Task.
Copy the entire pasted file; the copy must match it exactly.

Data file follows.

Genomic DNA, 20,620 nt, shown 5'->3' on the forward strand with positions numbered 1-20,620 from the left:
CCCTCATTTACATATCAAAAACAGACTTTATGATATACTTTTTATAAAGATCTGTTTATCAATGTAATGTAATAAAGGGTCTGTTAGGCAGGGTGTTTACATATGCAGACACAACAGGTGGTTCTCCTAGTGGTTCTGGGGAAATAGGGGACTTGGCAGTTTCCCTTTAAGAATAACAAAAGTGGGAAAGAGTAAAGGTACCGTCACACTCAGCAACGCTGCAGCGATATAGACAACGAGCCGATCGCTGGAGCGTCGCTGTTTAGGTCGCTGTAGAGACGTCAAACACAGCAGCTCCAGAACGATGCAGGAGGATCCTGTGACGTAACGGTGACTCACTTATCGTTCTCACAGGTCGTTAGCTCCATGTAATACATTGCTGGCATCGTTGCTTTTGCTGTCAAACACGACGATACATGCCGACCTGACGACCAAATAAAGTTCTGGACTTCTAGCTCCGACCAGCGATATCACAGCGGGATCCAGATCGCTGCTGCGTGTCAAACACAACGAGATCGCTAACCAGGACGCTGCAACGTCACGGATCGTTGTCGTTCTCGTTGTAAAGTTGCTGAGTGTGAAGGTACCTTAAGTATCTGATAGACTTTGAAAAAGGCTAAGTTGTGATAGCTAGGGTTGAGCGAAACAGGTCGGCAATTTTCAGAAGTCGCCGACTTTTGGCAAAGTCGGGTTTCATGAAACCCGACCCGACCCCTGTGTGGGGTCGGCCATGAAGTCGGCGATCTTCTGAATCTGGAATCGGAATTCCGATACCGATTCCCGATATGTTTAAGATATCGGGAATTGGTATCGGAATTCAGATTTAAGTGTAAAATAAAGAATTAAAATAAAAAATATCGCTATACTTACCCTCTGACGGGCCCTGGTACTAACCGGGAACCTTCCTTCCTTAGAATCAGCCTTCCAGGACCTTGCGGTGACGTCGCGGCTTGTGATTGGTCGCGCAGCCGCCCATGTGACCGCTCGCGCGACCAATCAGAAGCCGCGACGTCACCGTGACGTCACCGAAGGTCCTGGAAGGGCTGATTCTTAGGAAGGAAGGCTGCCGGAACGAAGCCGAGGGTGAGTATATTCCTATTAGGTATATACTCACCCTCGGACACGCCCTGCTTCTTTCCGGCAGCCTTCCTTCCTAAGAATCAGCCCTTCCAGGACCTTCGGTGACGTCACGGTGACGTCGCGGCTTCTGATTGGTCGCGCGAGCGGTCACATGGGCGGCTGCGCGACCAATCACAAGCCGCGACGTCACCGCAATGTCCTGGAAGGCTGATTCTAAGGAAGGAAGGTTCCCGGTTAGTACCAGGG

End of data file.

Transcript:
Genomic DNA, 20,620 nt, shown 5'->3' on the forward strand with positions numbered 1-20,620 from the left:
CCCTCATTTACATATCAAAAACAGACTTTATGATATACTTTTTATAAAGATCTGTTTATCAATGTAATGTAATAAAGGGTCTGTTAGGCAGGGTGTTTACATATGCAGACACAACAGGTGGTTCTCCTAGTGGTTCTGGGGAAATAGGGGACTTGGCAGTTTCCCTTTAAGAATAACAAAAGTGGGAAAGAGTAAAGGTACCGTCACACTCAGCAACGCTGCAGCGATATAGACAACGAGCCGATCGCTGGAGCGTCGCTGTTTAGGTCGCTGTAGAGACGTCAAACACAGCAGCTCCAGAACGATGCAGGAGGATCCTGTGACGTAACGGTGACTCACTTATCGTTCTCACAGGTCGTTAGCTCCATGTAATACATTGCTGGCATCGTTGCTTTTGCTGTCAAACACGACGATACATGCCGACCTGACGACCAAATAAAGTTCTGGACTTCTAGCTCCGACCAGCGATATCACAGCGGGATCCAGATCGCTGCTGCGTGTCAAACACAACGAGATCGCTAACCAGGACGCTGCAACGTCACGGATCGTTGTCGTTCTCGTTGTAAAGTTGCTGAGTGTGAAGGTACCTTAAGTATCTGATAGACTTTGAAAAAGGCTAAGTTGTGATAGCTAGGGTTGAGCGAAACAGGTCGGCAATTTTCAGAAGTCGCCGACTTTTGGCAAAGTCGGGTTTCATGAAACCCGACCCGACCCCTGTGTGGGGTCGGCCATGAAGTCGGCGATCTTCTGAATCTGGAATCGGAATTCCGATACCGATTCCCGATATGTTTAAGATATCGGGAATTGGTATCGGAATTCAGATTTAAGTGTAAAATAAAGAATTAAAATAAAAAATATCGCTATACTTACCCTCTGACGGGCCCTGGTACTAACCGGGAACCTTCCTTCCTTAGAATCAGCCTTCCAGGACCTTGCGGTGACGTCGCGGCTTGTGATTGGTCGCGCAGCCGCCCATGTGACCGCTCGCGCGACCAATCAGAAGCCGCGACGTCACCGTGACGTCACCGAAGGTCCTGGAAGGGCTGATTCTTAGGAAGGAAGGCTGCCGGAACGAAGCCGAGGGTGAGTATATTCCTATTAGGTATATACTCACCCTCGGACACGCCCTGCTTCTTTCCGGCAGCCTTCCTTCCTAAGAATCAGCCCTTCCAGGACCTTCGGTGACGTCACGGTGACGTCGCGGCTTCTGATTGGTCGCGCGAGCGGTCACATGGGCGGCTGCGCGACCAATCACAAGCCGCGACGTCACCGCAATGTCCTGGAAGGCTGATTCTAAGGAAGGAAGGTTCCCGGTTAGTACCAGGG